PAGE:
Will this mapping affect the value of my property?
Property owners are often concerned to learn that their land may be affected by a flood or other natural hazard. However, it is important to understand that these hazards already exist, and the mapping only documents them; it does not create the hazard.
Flood plain mapping can inform decision making for any future changes to a home or property and help ensure those investments are more resilient to possible future climate impacts.
The City of Ottawa will continue to work with the conservation authorities to update flood plain mapping and produce new 1 in 350-year flood plain mapping for watercourses that are not yet mapped. This data will be used to continue to inform:
- Risk assessment and adaptation planning, with the objective to achieve more resilient land use planning,
- infrastructure planning and design,
- asset management planning,
- emergency preparedness and response planning.
Floodplain Mapping Program and 1 in 350-year flood plain policies:
Amanda Lynch, P.Eng.
Senior Project Manager, Infrastructure Planning
Infrastructure and Water Services Department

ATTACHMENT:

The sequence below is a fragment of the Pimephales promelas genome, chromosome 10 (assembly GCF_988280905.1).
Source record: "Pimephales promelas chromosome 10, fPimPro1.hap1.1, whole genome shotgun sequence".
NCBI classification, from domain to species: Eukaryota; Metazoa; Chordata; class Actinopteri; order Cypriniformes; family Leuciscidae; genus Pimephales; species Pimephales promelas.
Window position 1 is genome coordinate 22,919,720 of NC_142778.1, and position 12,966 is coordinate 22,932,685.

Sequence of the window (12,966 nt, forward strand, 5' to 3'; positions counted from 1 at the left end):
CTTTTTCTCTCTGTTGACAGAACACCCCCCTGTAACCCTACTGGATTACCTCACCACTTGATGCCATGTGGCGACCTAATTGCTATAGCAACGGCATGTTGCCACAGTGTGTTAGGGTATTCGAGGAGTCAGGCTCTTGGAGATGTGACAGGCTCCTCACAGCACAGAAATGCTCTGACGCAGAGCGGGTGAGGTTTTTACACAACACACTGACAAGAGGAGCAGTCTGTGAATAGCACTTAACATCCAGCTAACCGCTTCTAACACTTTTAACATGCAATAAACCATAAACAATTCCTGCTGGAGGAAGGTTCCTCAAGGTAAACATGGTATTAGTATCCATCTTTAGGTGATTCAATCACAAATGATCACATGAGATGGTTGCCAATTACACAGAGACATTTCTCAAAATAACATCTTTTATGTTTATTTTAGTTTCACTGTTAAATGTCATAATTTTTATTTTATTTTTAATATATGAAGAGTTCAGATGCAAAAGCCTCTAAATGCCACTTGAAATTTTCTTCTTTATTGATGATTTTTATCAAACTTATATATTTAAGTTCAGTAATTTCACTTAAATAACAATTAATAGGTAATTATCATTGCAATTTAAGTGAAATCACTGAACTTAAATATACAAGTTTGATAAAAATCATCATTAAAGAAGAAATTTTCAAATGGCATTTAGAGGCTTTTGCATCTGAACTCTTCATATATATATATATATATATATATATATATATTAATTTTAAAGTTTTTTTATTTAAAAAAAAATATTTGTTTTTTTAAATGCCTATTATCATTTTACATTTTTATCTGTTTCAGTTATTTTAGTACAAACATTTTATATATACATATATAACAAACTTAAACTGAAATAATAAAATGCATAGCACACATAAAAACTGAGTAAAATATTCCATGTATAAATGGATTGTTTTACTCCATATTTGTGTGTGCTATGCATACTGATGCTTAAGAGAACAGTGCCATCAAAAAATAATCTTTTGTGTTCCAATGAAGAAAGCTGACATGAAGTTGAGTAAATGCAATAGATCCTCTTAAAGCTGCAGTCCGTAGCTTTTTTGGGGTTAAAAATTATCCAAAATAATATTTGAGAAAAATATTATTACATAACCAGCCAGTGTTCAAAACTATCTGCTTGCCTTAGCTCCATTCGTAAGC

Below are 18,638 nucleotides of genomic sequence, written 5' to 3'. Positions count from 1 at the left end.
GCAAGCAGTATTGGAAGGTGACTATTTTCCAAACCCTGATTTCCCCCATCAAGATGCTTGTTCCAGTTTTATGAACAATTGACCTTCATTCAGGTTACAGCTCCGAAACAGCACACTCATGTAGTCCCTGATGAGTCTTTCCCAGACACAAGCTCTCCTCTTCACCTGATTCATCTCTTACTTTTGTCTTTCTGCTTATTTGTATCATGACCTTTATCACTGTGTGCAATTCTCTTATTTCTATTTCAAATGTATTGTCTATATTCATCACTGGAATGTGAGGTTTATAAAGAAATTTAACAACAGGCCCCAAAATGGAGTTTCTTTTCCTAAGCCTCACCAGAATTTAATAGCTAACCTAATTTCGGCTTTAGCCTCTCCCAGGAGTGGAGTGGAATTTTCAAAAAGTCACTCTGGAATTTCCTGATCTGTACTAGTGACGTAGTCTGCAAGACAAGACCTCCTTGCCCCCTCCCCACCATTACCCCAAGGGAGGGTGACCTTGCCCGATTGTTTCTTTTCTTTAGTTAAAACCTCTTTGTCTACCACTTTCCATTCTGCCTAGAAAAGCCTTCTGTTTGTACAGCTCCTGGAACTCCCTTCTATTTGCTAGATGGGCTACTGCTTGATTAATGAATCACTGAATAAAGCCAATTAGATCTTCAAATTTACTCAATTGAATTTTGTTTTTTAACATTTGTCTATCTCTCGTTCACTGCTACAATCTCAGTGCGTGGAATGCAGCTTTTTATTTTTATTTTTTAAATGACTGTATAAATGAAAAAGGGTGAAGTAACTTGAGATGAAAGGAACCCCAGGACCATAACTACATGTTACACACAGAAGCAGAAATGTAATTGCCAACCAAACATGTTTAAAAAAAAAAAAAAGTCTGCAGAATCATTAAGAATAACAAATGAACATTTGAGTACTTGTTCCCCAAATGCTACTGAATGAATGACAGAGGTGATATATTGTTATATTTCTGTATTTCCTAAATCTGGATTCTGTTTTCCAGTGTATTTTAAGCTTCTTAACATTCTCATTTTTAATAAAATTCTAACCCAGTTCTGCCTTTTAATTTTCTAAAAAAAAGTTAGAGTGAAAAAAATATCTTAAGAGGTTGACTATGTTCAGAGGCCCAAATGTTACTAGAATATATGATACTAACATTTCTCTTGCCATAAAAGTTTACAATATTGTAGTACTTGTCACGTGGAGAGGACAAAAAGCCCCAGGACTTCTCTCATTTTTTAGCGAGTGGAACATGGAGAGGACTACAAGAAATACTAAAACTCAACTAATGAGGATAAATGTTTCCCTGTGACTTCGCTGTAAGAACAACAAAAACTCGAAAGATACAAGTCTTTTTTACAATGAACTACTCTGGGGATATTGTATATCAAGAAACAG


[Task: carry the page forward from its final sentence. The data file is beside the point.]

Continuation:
City of Ottawa
Climate Risk Assessments and Climate Resiliency Strategy
To obtain copies of mapping data for a property, contact the appropriate Conservation Authority.
The interactive map may be used to identify known riverine flood hazards for a property or area.
The content of the map is for informational purposes only and represents results of on-going flood plain mapping work completed by the Conservation Authorities in partnership with the City.
- Property owners may contact the Conservation Authority for the most up to date information or data for an affected property.
- The mapping presented below includes multiple flood events and differs from the Zoning By-law floodplain overlay or viewed on GeoOttawa and reflects only the 1:100-year flood plain maps which have been approved by the Conservation Authority and adopted in the City’s Zoning By-Law.
Flood plain mapping of three different riverine flood events is included: a large flood event (1 in 50-year), regulatory flood event (1 in 100-year) and a more extreme flood event that could occur with climate change (1 in 350-year).
Tips for using the interactive map:
- Use the search bar to efficiently locate a specific property or area.
- Maps of all three flood events will be displayed by default. These may be turned on or turned off by selecting or deselecting the check box beside each flood event in the layers list.